Man-Made Climate Change

Man-Made Climate Change : Economic Aspects and Policy Options

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As the Kyoto conference of the parties on the United Nations Framework Convention on Climate Change once again underscored, man-made climate change has become one of the major challenges to our generation and many generations to come. Since scientific evidence on climate change can be seen as increasingly reliable, the focus of our attention has to turn more and more to the question of foreseeable damages and to possibilities to prevent and mitigate climate change. In other words, we need to analyse the economic aspects of man- marle climate change and the policy options to prevent its most severe impacts. This book reports on the findings of an international workshop on these aspects of global climate change. It was organised by the Centre for European Economic Research (ZEW) in Mannheim, Germany on March 6th and 7th 1997. In the light of the ongoing international policy-making process on climate change, we decided to publish the report after the Kyoto conference from December Ist to 10th, 1997, to include the results of the conference, which emphasise the importance of economic aspects and economic policy options when it comes to addressing the problern of man-made climate change. Thus, this book went to press in February 1998 the moment we received the official version of the Kyoto Protocol, which is reproduced in the more

Product details

  • Paperback | 401 pages
  • 158.75 x 234.95 x 23.62mm | 630.49g
  • Springer-Verlag Berlin and Heidelberg GmbH & Co. KG
  • Physica-Verlag GmbH & Co
  • Heidelberg, Germany
  • English
  • 13 Tables, black and white; VIII, 401 p.
  • 3790811467
  • 9783790811469

Table of contents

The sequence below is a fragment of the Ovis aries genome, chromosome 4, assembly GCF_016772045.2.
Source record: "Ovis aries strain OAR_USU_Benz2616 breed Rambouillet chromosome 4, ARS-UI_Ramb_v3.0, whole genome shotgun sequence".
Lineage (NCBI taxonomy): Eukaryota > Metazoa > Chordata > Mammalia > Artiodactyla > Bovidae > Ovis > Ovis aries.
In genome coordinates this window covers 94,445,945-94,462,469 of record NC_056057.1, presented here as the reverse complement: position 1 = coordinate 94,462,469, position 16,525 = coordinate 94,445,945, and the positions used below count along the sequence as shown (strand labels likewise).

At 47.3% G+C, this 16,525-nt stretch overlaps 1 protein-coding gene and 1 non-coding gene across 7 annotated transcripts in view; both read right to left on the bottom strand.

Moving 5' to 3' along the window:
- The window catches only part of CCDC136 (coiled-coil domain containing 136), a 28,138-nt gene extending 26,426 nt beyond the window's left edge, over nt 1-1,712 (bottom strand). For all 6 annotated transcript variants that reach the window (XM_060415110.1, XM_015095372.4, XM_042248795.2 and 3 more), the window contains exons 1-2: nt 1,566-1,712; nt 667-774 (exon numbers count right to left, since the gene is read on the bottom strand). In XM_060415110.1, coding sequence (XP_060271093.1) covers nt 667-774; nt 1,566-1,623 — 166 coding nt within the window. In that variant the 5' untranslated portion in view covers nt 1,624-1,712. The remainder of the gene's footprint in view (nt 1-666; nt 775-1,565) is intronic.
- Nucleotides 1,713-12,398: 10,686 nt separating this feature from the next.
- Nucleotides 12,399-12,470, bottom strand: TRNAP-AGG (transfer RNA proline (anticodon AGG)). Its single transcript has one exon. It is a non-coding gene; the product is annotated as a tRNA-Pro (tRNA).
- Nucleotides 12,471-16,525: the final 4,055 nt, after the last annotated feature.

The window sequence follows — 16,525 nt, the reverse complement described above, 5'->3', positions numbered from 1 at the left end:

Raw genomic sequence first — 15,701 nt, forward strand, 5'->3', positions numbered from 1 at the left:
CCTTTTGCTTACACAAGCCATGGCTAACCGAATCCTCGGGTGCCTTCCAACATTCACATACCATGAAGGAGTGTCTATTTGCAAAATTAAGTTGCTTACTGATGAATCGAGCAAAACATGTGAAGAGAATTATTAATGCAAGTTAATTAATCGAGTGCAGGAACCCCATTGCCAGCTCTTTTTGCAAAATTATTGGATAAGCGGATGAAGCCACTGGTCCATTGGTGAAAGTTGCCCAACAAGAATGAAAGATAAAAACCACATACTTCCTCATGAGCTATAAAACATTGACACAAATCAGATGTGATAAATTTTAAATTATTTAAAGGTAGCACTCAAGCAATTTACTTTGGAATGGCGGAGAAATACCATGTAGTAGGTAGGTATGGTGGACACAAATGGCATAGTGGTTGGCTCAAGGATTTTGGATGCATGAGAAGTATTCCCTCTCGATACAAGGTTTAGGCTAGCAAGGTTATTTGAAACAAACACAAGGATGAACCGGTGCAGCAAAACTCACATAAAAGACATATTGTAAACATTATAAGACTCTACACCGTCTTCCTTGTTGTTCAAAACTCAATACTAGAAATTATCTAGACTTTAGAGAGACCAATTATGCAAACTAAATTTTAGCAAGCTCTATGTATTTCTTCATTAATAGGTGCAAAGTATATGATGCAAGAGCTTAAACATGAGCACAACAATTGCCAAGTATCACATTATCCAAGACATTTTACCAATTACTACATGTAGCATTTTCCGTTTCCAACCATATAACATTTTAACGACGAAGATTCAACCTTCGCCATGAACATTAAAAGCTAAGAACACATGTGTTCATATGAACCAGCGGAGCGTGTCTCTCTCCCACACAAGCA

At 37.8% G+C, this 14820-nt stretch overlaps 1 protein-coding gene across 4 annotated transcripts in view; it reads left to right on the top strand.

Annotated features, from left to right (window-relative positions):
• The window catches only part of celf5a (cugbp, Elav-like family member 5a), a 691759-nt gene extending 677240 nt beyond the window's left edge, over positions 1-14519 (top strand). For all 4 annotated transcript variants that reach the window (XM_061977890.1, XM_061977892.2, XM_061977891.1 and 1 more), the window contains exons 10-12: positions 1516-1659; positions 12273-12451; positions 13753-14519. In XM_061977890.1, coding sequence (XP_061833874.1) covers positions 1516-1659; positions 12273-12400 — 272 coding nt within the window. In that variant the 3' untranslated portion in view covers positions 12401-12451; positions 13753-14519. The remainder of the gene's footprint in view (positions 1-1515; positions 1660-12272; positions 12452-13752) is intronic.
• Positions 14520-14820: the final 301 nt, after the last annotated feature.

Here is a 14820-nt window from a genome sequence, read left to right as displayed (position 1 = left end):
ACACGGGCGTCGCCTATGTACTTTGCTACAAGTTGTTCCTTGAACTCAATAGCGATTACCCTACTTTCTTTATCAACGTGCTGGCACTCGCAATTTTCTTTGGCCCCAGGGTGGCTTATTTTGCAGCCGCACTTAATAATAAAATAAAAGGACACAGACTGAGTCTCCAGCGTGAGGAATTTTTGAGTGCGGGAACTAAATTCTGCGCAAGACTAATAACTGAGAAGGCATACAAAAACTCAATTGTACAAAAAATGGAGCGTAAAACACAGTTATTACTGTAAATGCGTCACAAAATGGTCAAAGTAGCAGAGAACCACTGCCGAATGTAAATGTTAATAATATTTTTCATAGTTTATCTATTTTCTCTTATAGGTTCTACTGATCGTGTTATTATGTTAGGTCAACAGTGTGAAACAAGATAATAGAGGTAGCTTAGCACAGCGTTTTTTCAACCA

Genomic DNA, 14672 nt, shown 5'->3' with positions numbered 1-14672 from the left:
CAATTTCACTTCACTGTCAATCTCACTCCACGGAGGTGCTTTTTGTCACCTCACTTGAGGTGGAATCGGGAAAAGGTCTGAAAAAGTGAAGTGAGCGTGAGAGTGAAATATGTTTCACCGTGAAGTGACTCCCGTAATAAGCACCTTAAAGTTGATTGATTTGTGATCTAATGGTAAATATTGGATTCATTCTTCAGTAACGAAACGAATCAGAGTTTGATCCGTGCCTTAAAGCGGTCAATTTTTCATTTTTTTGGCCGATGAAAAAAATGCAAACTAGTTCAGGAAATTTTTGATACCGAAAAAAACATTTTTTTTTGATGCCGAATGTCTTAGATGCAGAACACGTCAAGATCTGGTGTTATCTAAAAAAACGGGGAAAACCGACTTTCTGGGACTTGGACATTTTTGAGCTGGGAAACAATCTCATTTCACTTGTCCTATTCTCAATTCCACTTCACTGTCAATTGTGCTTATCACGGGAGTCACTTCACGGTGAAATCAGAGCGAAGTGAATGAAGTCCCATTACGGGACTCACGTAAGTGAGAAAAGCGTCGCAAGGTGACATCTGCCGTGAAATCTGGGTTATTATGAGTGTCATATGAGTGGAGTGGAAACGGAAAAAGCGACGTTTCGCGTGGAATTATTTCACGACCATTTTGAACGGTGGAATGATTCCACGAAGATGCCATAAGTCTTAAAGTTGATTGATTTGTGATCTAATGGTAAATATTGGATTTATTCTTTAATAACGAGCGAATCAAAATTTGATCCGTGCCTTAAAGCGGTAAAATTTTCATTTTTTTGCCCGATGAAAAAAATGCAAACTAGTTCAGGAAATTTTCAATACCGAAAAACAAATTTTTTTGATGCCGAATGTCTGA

What Do We Know about Climate Change?: H. Grassl: The Schience and Impacts of Climate Change - Conclusions from the Second IPCC Assessment Report.- Economic Aspects of Climate Change: G. Pillet: Decision-Making Frameworks for Addressing Climate Change; G. Chichilnisky: What is Sustainable Development?; K. Rennings, O. Hohmeyer: Linking Weak and Strong Sustainability Indicators: The Case of Global Warning; A. Rabl: Discounting of Long-Term Costs: What Would Future Generations Prefer Us to Do?; P. Hennicke, R. Becker: Is Adaption Cheaper Than Prevention? The Applicability of Cost-Benefit Analysis to Global Warning; E. Jochem: Some Critical Remarks on Today's Bottom-up Energy Models; K. Conrad, T.F.N. Schmidt: Double Dividend of Climate Protection and the Role of International Policy Coordination in the EU - An Applied General Equilibrium Analysis with the GEM-E3 Model.- Policy Options: H.-M. Groscurth, S. Weinreich: Possible Contributions of Renewable Energies to the Solution of the Global Climate Problem; N. Eyre: What Hope for a Sustainable Energy System?; H. Rentz: Comment on: Potentials of Joint Implementation Measures; K. Rennings, K.L. Brockmann, H. Bergmann: Assessment of Voluntary Agreements in Environmental Policy - A Neoliberal Perspective; M. Grubb: The Political Context for Emissions Trading in the Climate Change Negotiations; A. Meyer: The Kyoto Protocol and the Emergence of 'Contraction and Convergence' as a Framework for an International Political Solution to Greenhouse Gas Emissions more